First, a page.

In the first in-depth profile of Lucasfilm’s Kathleen Kennedy, the Hollywood Reporter talks with the veteran Kennedy Marshall producer about nabbing J.J. Abrams for “Star Wars Episode VII” and George Lucas’ involvement with the new film. They also speak with Kennedy collaborators Steven Spielberg, David Fincher and Kennedy’s producer husband, Frank Marshall. Highlights below.
The full profile is here.
Kennedy on getting “Episode VII” into production:
“[Abrams and I] spent a lot of time talking about how meaningful Star Wars is and the depth of the mythology that George has created and how we carry that into the next chapter. Our goal is to move as quickly as we can, and we’ll see what happens… The timetable we care about is getting the story.”
Kennedy on George Lucas’ role in the new “Star Wars” installment:
“I call him my Yoda. He’ll be a consultant. But he recognizes he’s stepping away.”
Kennedy on her hopes for Spielberg’s Oscar-nominated “Lincoln,” which she produced:
“I’d love to have the Oscar. I’d love to get this over with. It’s not fun to lose. I admit that… [but] I would hate to be in a situation where my entire focus was obsessing around the issue of whether we’re going to win best picture.”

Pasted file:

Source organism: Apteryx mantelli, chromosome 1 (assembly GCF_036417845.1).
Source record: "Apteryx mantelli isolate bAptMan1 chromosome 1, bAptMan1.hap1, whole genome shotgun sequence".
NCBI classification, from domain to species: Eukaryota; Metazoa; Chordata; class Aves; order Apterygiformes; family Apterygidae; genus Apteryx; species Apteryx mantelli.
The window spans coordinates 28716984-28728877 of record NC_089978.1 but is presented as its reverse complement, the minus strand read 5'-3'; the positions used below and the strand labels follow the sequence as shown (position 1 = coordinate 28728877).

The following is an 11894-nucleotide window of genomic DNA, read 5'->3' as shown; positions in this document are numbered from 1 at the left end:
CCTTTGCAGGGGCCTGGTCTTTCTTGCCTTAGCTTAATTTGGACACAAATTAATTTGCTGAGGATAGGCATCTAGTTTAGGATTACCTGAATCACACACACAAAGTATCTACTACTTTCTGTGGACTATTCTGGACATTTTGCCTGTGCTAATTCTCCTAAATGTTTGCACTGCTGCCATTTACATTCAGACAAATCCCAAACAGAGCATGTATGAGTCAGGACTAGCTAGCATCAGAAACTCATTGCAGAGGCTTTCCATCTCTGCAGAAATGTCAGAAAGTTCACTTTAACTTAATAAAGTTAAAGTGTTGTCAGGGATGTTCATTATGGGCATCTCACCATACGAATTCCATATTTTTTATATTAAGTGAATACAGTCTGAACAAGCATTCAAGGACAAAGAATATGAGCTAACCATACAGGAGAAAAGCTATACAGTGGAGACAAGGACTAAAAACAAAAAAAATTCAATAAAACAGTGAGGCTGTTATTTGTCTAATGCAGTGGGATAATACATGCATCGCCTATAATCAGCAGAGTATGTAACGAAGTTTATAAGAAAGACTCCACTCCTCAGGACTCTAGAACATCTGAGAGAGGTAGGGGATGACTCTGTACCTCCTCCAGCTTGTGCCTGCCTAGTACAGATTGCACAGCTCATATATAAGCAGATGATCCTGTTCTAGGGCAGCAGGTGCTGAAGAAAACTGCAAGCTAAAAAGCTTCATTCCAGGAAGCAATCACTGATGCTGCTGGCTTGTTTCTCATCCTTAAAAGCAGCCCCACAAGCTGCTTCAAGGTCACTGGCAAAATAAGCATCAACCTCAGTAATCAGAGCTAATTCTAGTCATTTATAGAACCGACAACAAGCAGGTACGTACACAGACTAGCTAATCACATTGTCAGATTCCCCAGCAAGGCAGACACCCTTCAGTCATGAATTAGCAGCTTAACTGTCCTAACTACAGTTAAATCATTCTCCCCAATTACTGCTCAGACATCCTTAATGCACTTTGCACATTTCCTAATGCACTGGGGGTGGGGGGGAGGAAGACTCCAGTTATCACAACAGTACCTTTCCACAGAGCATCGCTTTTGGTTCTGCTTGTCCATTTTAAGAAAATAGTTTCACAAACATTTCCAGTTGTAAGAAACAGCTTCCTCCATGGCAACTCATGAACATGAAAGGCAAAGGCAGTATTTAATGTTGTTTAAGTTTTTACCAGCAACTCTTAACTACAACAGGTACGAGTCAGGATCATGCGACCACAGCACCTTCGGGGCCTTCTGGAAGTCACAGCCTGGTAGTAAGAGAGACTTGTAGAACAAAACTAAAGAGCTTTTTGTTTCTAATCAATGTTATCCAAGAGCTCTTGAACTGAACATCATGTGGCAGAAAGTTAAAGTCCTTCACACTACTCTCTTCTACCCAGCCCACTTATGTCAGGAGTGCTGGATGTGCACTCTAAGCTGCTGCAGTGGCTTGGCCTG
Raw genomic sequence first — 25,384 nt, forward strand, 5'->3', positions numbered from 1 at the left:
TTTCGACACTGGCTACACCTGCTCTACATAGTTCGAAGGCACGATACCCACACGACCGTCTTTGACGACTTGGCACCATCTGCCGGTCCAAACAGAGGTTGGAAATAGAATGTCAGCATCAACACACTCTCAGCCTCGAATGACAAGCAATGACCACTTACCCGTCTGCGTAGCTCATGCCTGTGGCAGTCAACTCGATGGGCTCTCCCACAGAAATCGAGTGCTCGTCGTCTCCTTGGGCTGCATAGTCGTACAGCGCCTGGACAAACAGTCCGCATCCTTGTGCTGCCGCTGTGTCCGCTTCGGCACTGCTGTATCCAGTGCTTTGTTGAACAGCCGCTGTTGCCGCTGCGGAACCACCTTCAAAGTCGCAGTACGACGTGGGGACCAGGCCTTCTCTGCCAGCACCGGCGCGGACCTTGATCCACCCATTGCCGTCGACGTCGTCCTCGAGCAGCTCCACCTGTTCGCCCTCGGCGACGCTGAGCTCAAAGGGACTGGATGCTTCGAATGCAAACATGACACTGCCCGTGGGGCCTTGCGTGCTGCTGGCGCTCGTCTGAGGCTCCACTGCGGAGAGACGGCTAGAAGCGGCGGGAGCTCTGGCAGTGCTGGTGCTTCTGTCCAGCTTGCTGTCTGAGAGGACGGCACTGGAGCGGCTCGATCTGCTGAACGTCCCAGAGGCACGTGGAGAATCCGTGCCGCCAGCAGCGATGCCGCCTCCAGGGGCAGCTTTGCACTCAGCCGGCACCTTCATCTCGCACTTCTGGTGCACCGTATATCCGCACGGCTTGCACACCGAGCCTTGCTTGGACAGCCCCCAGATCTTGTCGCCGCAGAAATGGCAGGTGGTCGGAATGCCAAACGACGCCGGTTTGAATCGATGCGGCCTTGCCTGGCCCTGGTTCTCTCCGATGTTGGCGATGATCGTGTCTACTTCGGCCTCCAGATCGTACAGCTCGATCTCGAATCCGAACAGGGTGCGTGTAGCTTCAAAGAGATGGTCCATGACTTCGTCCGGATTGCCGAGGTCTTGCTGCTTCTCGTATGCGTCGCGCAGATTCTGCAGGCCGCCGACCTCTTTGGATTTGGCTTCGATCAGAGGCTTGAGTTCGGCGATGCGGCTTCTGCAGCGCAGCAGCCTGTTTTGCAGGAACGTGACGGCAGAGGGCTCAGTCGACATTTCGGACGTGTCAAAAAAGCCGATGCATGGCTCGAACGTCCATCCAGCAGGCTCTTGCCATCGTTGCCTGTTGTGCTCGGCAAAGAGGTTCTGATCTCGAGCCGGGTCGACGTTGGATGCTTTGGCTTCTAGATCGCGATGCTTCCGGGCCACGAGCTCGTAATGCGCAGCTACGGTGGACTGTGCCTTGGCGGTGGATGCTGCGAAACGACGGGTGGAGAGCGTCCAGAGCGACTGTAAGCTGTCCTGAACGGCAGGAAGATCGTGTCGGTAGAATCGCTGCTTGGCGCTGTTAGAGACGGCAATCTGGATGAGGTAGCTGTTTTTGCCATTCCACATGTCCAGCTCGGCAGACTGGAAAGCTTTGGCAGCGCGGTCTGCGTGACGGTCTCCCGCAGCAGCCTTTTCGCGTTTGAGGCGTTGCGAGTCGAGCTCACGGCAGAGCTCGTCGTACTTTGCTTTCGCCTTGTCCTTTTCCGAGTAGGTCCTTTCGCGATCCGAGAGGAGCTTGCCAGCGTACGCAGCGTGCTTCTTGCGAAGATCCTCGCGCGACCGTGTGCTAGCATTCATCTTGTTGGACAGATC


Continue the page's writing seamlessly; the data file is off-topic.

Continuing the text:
Husband and producer Frank Marshall on first meeting Kennedy, when she was Spielberg’s assistant:
“I knew that the best way to know what my director was doing was to become friends with his assistant. She was very cute and very efficient and energetic about making movies. I had never thought I’d find someone who liked to make movies as much as I did. But I was completely respectful. There was no way I was going to screw this up by hitting on Steven’s assistant.”
David Fincher (via email) on Kennedy as a “directors producer”:
“Kathy Kennedy is a DIRECTORS producer … She is never interested in the ‘Lay of the land’ … Studio politics are a tangential distraction. She is all about the importance of DECISIVE MOMENTUM. When you, as a director — call Kathy and say ‘I need this …’ she can actually remember the meeting where you explained why something was LINCHPIN to an effect you were trying to create — or helped support an idea that you felt was essential to the story you are telling, and SHE CAN ACT ON IT.”